As for the other deals, which are being negotiated, I have not heard anything about the timing, about postponement, about putting anything on hold. I understand that India will be taking a sovereign decision on how to proceed, and what kind of weapons India needs.
Question: President of Ukraine Petr Poroshenko has been talking at the UN about an upcoming joint resolution by Ukraine, the US, Germany and France, pretending that they form a single front. At the same time, he refrains from sharing any details on this resolution, arguing that Russia may learn something and take counter action.
Yesterday, you had a bilateral meeting with the French Minister for Europe and Foreign Affairs Jean-Yves le Drian. A month ago he said that this step would be premature. Has he changed his position, or do Europe and the US have different perspectives on these matters, considering what you have said on the Special Representative of the US Department of State for Ukraine Kurt Volker?
Sergey Lavrov: The French Minister for Europe and Foreign Affairs Jean-Yves le Drian has not mentioned Ukraine at all.
As for the statements made by President of Ukraine Petr Poroshenko, I would like to refrain from commenting on them. After all, there are the Minsk Agreements, and Russia has proposed adopting a UN Security Council draft resolution on sending a UN mission there to protect OSCE monitors, since it is not uncommon for these monitors to operate in quite challenging conditions or situations. No one has seen any other draft resolutions. There are no limits when talking to like-minded people. I would like to refrain from making any comments until I see the text. If it turns out to comply with what the Special Representative of the US Department of State for Ukraine Kurt Volker says all the time, this just makes me smile. I am surprised how grown up and serious people who have read the Minsk Agreements can suggest anything of this kind.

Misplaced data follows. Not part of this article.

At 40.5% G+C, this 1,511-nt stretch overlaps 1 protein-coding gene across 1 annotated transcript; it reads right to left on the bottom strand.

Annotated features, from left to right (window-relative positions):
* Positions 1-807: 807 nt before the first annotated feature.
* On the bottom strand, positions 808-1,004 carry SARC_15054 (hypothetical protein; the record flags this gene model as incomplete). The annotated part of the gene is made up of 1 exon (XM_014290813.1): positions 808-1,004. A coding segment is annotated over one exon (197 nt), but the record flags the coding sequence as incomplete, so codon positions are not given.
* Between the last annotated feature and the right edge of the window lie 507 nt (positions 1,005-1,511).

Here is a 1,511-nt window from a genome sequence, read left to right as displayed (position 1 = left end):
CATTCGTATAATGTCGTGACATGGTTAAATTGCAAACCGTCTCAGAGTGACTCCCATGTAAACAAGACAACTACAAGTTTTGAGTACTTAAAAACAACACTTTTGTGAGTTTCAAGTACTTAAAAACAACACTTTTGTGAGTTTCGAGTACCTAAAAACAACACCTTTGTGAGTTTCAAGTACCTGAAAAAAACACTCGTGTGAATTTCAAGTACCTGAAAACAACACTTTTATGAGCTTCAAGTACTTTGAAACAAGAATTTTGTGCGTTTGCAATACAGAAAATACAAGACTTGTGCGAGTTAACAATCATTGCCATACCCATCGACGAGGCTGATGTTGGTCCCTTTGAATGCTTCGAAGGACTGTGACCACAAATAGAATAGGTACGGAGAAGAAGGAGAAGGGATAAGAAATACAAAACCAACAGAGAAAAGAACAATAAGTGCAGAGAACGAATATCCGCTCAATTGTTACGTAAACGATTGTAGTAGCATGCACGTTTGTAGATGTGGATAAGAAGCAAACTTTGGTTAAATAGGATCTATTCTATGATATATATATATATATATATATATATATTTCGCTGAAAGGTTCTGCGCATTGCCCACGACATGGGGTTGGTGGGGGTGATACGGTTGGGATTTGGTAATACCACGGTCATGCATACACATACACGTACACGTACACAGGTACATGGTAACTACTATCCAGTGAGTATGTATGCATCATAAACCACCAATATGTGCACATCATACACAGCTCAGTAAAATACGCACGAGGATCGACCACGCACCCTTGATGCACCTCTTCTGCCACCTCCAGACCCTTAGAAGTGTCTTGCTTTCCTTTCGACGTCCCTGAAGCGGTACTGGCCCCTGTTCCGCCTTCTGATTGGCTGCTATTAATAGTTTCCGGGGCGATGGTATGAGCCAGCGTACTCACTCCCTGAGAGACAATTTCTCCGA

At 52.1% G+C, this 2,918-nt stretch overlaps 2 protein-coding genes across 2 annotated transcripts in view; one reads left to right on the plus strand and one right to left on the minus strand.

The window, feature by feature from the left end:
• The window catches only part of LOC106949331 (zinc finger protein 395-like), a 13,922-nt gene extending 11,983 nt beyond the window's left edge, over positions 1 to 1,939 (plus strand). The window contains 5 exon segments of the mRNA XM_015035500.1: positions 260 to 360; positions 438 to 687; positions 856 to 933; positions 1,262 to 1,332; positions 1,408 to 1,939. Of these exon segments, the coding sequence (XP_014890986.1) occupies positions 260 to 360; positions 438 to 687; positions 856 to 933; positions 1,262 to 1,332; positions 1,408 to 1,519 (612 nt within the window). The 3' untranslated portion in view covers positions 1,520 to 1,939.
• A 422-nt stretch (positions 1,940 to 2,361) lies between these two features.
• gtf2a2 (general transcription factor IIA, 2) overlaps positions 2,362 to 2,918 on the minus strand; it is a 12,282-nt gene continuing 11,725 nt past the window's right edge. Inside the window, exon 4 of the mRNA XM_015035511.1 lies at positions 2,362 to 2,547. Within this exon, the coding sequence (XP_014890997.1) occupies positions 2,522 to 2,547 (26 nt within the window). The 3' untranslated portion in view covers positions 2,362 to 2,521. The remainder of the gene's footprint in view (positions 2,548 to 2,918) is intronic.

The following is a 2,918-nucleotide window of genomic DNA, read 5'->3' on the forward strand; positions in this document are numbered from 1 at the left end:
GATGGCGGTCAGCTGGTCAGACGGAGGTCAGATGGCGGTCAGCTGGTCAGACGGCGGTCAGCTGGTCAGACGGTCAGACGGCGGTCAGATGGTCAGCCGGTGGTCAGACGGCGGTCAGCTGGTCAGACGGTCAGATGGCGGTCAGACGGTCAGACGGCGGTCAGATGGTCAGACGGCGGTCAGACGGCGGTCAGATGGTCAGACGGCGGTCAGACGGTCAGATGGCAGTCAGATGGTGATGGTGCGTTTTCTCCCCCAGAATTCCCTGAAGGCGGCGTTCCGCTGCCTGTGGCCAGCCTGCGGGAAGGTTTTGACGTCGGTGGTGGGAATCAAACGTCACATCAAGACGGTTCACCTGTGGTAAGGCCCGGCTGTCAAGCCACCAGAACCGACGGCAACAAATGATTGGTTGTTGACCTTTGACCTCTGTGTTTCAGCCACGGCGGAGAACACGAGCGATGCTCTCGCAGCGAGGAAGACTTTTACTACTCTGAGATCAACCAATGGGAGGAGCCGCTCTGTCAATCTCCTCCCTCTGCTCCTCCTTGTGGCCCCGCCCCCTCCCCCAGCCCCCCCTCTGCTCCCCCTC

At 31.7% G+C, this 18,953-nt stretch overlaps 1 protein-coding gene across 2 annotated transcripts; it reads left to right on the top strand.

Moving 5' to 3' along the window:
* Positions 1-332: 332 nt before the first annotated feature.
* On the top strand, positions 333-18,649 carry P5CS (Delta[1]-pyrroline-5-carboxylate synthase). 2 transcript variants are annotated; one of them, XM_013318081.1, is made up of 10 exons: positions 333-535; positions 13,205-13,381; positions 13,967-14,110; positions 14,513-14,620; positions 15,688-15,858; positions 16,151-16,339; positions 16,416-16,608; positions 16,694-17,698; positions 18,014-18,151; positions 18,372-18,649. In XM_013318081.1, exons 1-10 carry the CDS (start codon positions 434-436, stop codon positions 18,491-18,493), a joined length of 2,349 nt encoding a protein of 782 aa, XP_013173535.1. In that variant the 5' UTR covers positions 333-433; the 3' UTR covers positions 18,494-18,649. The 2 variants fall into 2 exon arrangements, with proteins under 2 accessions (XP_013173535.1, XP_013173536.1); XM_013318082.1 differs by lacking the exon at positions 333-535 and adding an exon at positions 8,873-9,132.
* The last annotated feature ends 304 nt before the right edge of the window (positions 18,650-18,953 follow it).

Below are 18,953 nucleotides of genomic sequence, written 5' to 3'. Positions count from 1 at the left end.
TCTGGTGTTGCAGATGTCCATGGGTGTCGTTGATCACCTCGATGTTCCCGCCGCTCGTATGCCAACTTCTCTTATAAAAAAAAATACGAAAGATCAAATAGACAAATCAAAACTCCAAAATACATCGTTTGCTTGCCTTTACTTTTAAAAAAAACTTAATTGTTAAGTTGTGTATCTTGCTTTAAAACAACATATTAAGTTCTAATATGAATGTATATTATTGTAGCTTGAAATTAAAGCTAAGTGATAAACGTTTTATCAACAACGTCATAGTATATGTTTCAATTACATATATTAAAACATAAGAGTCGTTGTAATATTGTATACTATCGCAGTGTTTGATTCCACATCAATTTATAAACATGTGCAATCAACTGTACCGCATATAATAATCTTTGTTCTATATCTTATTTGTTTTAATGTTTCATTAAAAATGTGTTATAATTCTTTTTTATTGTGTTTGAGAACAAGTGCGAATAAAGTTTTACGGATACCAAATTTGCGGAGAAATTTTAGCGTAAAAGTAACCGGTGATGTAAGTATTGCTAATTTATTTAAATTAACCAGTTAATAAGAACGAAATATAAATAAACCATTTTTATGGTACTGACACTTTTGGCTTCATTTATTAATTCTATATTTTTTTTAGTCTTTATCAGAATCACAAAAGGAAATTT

Question: Are you satisfied with the situation in Libya? You expected to see a different situation?
And the second question. There were two speeches on Tuesday, one by President Trump and before by Secretary-General Guterres. Which one does Russia prefer? Is Russia’s vision for the world closer to President Trump or the Secretary-General?
Sergey Lavrov: Regarding Libya, it is quite strange to hear a question whether Russia is satisfied with the situation in Libya.
Question: I do not think Russia is satisfied. Did you expect the situation in Libya to be different?
Sergey Lavrov: I thought that you were thinking more about whether Italy was satisfied with the situation in Libya, or France for that matter.
We are trying to help create conditions for the political process. Frankly speaking we do not believe that in this case as well, like in the case with Syria, there should be any artificial deadline. We welcomed the meeting which took place between the four leaders of various Libyan parties in Paris in May, I think. We support the efforts by the Special Envoy of the UN Secretary-General, Mr Ghassan Salame. But to say that we must die, but to make sure that elections take place in December, I do not think that this would send the right signal. Elections must be held when all key political forces have an understanding that this would be something the result of which they accept. We still do not see that level of agreement between them.